I just found out from reading Wikepedia (which, by the way, is having a fund drive to support the website) that the most common word in the English language is the "the." Maybe that's why it's used so much by us, and by immigrants, not at all.
First by us: The one good thing about having one's daughter home for Thanksgiving is that I suddenly become aware of how much comic relief I'm able to provide solely by my use of the "the." For example, when I let slip "the google" or "the facebook," which inexplicably pops out when she's around, she laughs hysterically. Oh, isn't it funny how older people, especially parents, call facebook, The facebook, and google, The google? I can't explain my use of the "the" in these instances, i.e. in her presence; I'd never use an article in front of an indefinite noun otherwise.
I noticed when I was down in Philly attending a relative's fancy wedding, one of the Republican cousins used the "the" when talking about gays. "The gays," he said. "I wouldn't mind if my son or daughter were gay, not at all, but the gays are asking for equal everything, equal marriage and that's just not possible." Even my more liberal cousins were against "the gay marriage," for reasons I couldn't fathom but they explained it like this: Why use the word "marriage" when that's between a man and a woman. Use another word. I hadn't realized it was a problem of semantics.
R. Crumb's Adam and Eve, the first straight marriage
(doesn't look so straight if you ask me)
My Farsi, Thai, and Korean students this semester never use "the" or "a/an" in front of a noun; it's always "I go supermarket, he buys car, Lady talk a lot." I try to explain that the article, like the "the," is used to point out a particular one— which lady, what market, etc.... As Wikipedia explains it:
Every noun must be accompanied by the article, if any, corresponding to its definiteness, and the lack of an article (considered a zero article) itself specifies a certain definiteness.
No wonder they're so confused.
I have my own "the" problem at school:
I know she looks sweet, well groomed and as handsome a woman as you could find in a night school that welcomes refugees, new immigrants and those that have been in this country for 30 years, but she's a rebel rouser, a stubborn mule, a determined fanatic; how else can I explain her actions?
Yafa N came to our school from Iran a little over two years ago, about the same time I arrived. She had no formal education, but she was always on time, never missed a day, kissed the mezuzahs as she passed through the classrooms, but was incapable of learning English. She repeated level one, two, three and four, three times each and still, was failing. With this track record you'd think she'd give up, but she was determined. Also, she was motivated by the fact that if she stayed in school she'd continue to receive food stamps, which is the way these things work with refugees. She needed food stamps, what with a family of six, an out-of-work husband, an economy that was dying, a hard-to-navigate-city without a car, and a newly married daughter. When it came time for her to take the final that would determine if she passed to level five, she received a D, by one percentage point. Which meant she was coming into my class— Advanced English.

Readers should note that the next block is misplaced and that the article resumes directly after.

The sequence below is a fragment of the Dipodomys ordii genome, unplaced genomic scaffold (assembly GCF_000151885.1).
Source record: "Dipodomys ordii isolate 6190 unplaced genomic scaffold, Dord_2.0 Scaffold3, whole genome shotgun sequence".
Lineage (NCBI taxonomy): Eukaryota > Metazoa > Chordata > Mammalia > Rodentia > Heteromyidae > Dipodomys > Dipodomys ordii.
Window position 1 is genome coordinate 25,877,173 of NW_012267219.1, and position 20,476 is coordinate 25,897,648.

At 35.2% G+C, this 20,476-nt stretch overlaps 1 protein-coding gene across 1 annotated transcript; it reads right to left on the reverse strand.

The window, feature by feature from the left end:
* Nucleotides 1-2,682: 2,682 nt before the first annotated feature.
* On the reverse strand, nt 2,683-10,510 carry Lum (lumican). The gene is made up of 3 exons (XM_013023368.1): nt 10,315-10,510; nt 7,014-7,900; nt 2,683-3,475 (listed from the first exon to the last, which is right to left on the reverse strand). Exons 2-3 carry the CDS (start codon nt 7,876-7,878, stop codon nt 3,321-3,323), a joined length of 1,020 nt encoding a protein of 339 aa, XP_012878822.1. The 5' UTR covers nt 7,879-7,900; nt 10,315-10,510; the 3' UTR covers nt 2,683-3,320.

I knew she couldn't speak a word, but I didn't know how bad it was. If I asked her anything, the answer was "Yaw." How is your husband? Yaw, How was your weekend? Yaw, How was the expensive wedding? Yaw. Everything, Yaw. I could see this was going to go nowhere, so between the three teachers, we decided she should sign into my class but go to a lower level, back to level one. But when we told her, she carried on so you'd think her dear old mother had died. She cried, she slobbered over the mezuzahs, she yelled at the school administrator, complaining that she was being ignored, kicked around, that we didn't want her. She was a force to contend with, which eventually broke us down. I brought her back into my classroom where she stammered and failed, but tried as hard as any human possible. After a week, she gave up and returned to level two, signing into my class every evening to make her attendance official.
A colored coordinated Mezuzah at the Google
Then last week, the deciding hour: the Advanced final. The administrator whom she'd yelled out wanted her out, said if she made an F or even a D she was gone. I struggled with how much I would help her on the test: should I tell her the answers, or ignore her pleas for help? I ended up doing neither. When she asked me if an answer was right—pointing to the correct answer on her paper—I nodded yes, otherwise I said nothing. She must have figured it out because she made a 60 on the final, which was more than passing, and with a little adjustment on my part for her Oral, she came in at a C. Passing with flying colors.
Now we greet each other every evening. I tell her she must work hard, she must learn the English. She starts to shake her head in submission, "No, I can't," she says. I stand firm. "YES, you will." And the troublemaker smiles.